Arteriosclerosis (hardening of the arteries) occurs in 70% of heart transplant patients within three years after transplantation. A process called oxidative stress is believed to contribute to this accelerated development of arteriosclerosis among heart transplant patients. Researchers know, however, that certain compounds in the body called antioxidants can protect cells from oxidative stress.

Researchers from Brigham and Women’s Hospital in Boston and the Linus Pauling Institute at Oregon State University tested the hypothesis that antioxidants could reduce oxidative stress, and subsequently inhibit the development of arteriosclerosis in heart transplant patients. Their results, recently published in The Lancet , suggest that taking the antioxidant vitamins C and E after heart transplant surgery may help prevent transplant-induced arteriosclerosis.

About the study

Between February 1996 and November 1998, the researchers enrolled 40 heart transplant patients from Brigham and Women’s Hospital into this study. The starting point of the study varied for each patient. Patients entered into the study either a few weeks after their transplant or at their one-year or two-year exams.

Patients were excluded from this study if they had kidney problems, a greater than 50% narrowing of a coronary artery, or were unable to temporarily stop cardiac medications. They were also excluded if they were: participating in another clinical trial, not able to take vitamin C and E supplements or certain transplant medications, currently using vitamin C and E supplements greater than the amount present in multivitamins, taking the anticoagulant drug warfarin, deemed medically in need of retransplantation, or pregnant.

At the start of the study, each patient underwent coronary angiography and intravascular ultrasonography (IVUS). These tests visualize the inside of a coronary artery and allow doctors to measure plaque (fatty deposits) in that artery. The researchers then calculated the intimal index—a measure of arteriosclerosis, which is calculated as the area of plaque divided by the area of the blood vessel.

Patients were assigned to take either supplements of vitamins C (500 mg each) and E (400 international units each) or a placebo (inactive) pill twice daily. At their regular doctor visits throughout the year, patients’ blood was tested to make sure they were taking their supplements. All patients took the lipid-lowering drug pravastatin (Pravachol) and their usual heart transplant medications.

After one year of taking the vitamin supplements, researchers again measured the plaque in the same coronary artery and calculated the intimal index. Finally, they compared the average intimal index among patients taking vitamin supplements with the average intimal index among those taking placebo.

The findings

During the one-year study, the intimal index increased by 8% in the placebo group, but increased by only 0.8% in the vitamin group. This means that the amount of plaque did not increase significantly in the people taking vitamin C and E supplements, but it did increase among those not taking the supplements.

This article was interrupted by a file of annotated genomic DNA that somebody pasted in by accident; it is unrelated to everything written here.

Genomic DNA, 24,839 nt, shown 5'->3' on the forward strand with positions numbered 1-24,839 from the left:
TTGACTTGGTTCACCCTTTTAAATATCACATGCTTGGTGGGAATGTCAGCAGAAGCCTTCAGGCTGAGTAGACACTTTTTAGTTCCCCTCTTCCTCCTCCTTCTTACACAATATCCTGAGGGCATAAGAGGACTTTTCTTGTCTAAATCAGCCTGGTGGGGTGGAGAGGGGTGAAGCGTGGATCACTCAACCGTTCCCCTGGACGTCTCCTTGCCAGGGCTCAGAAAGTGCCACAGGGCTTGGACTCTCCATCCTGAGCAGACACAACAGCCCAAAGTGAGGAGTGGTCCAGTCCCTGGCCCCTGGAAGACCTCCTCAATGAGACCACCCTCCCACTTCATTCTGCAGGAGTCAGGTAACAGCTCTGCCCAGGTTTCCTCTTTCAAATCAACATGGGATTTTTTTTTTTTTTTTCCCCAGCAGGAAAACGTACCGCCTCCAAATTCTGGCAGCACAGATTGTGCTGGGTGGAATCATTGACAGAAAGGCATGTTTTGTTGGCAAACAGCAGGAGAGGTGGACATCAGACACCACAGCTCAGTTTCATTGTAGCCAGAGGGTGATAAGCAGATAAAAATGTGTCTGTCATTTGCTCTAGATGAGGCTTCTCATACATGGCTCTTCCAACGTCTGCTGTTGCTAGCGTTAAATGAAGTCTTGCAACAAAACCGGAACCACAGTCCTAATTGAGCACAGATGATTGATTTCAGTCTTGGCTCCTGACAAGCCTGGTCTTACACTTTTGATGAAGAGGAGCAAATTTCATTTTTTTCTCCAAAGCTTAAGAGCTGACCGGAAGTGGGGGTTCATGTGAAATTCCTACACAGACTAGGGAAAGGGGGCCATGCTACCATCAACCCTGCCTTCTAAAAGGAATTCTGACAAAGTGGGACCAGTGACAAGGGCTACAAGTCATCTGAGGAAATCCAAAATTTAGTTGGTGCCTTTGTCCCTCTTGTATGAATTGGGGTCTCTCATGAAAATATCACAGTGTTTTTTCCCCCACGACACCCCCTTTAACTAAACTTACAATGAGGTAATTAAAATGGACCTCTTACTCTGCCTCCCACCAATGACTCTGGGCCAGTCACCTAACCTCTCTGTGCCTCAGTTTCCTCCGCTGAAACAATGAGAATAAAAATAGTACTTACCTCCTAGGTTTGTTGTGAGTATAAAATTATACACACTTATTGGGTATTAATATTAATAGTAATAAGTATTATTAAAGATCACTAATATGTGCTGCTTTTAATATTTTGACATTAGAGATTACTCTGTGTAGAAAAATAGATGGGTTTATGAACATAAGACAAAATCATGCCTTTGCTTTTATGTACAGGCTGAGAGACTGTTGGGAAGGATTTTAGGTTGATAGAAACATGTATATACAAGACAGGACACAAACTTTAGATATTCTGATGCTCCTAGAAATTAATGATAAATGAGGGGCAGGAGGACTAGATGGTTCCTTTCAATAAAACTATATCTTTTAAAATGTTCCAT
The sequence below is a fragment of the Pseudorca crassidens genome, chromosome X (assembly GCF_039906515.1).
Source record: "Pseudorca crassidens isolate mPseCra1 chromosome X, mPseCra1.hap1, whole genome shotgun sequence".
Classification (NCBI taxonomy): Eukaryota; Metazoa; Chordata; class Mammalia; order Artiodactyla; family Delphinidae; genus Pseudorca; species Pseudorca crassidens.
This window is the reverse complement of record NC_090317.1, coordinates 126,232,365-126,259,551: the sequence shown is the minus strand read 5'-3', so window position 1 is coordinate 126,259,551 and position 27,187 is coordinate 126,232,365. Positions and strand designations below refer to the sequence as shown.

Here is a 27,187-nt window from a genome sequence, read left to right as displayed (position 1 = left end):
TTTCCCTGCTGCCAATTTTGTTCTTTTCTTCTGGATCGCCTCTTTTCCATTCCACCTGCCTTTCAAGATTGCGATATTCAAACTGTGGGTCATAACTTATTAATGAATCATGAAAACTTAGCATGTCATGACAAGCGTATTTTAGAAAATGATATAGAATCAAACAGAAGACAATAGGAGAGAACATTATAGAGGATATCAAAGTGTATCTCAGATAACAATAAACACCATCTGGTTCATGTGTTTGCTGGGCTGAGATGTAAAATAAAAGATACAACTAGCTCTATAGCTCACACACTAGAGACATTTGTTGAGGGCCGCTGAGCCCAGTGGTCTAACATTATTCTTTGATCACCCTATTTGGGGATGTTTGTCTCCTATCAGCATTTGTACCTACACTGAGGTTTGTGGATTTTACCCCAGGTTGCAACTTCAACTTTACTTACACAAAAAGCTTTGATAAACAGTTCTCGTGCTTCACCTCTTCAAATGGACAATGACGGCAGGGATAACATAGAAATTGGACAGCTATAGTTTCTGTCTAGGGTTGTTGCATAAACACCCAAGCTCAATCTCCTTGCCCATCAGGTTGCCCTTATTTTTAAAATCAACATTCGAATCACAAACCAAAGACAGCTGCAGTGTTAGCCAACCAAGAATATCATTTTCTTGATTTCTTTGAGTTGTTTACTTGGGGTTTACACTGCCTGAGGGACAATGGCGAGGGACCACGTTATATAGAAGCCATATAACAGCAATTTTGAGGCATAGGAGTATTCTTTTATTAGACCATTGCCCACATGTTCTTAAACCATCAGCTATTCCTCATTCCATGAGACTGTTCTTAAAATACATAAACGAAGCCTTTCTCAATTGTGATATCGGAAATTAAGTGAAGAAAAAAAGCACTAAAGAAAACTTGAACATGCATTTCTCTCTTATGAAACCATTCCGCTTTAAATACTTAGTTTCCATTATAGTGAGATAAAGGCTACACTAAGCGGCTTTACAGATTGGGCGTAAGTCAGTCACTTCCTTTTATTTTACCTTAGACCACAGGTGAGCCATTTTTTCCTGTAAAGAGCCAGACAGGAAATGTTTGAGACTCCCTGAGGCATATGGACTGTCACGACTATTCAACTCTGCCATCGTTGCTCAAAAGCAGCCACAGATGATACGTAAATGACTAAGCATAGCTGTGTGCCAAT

Researchers also measured the amount of vitamins C and E in participants’ blood. As expected, the levels of these vitamins rose significantly in those who took vitamin supplements, but did not change appreciably in those taking placebo.

Although these results are interesting, there are some limitations to this study. The study sample was quite small, containing only 40 people. However, studies of heart transplant patients tend to be small due to the relatively small number of heart transplant patients. In addition, the study focused on treating patients zero to two years after transplantation. Though this is the time when intimal thickening happens most rapidly, more research is needed to determine whether the beneficial effects of vitamin C and E supplementation are sustained over many years. Finally, though participants did complete questionnaires about their dietary habits (which could affect plaque build-up), the accuracy of self-reporting can be limited. And, this study focused only on vitamins C and E in supplement form. Therefore it is not clear how vitamins C and E in the diet affect plaque build-up in the arteries of heart transplant patients.

How does this affect you?

Does this mean that heart transplant patients should be taking vitamin C and E supplements? Possibly. This study offers some promising evidence that these vitamins help reduce the amount of plaque build-up in the coronary arteries of heart transplant patients.

If you have had a heart transplant or will be having one, talk to your doctor about the possibility of taking vitamin C and E supplements as part of your post-transplant treatment. Although vitamin supplements are available without a prescription, you should speak with your doctor before taking any supplements or non-prescription medications. Heart transplant patients have many complex medical concerns that need to be assessed before starting any new therapies.